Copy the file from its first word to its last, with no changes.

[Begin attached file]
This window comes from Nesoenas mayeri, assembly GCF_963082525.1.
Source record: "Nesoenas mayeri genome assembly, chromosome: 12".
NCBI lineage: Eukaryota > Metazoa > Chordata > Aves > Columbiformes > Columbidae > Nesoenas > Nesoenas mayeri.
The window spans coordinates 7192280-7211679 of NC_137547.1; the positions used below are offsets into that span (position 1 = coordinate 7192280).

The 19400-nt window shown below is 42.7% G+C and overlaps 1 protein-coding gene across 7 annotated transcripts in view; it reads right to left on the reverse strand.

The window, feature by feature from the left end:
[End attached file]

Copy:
This window comes from Nesoenas mayeri, assembly GCF_963082525.1.
Source record: "Nesoenas mayeri genome assembly, chromosome: 12".
NCBI lineage: Eukaryota > Metazoa > Chordata > Aves > Columbiformes > Columbidae > Nesoenas > Nesoenas mayeri.
The window spans coordinates 7192280-7211679 of NC_137547.1; the positions used below are offsets into that span (position 1 = coordinate 7192280).

The 19400-nt window shown below is 42.7% G+C and overlaps 1 protein-coding gene across 7 annotated transcripts in view; it reads right to left on the reverse strand.

The window, feature by feature from the left end: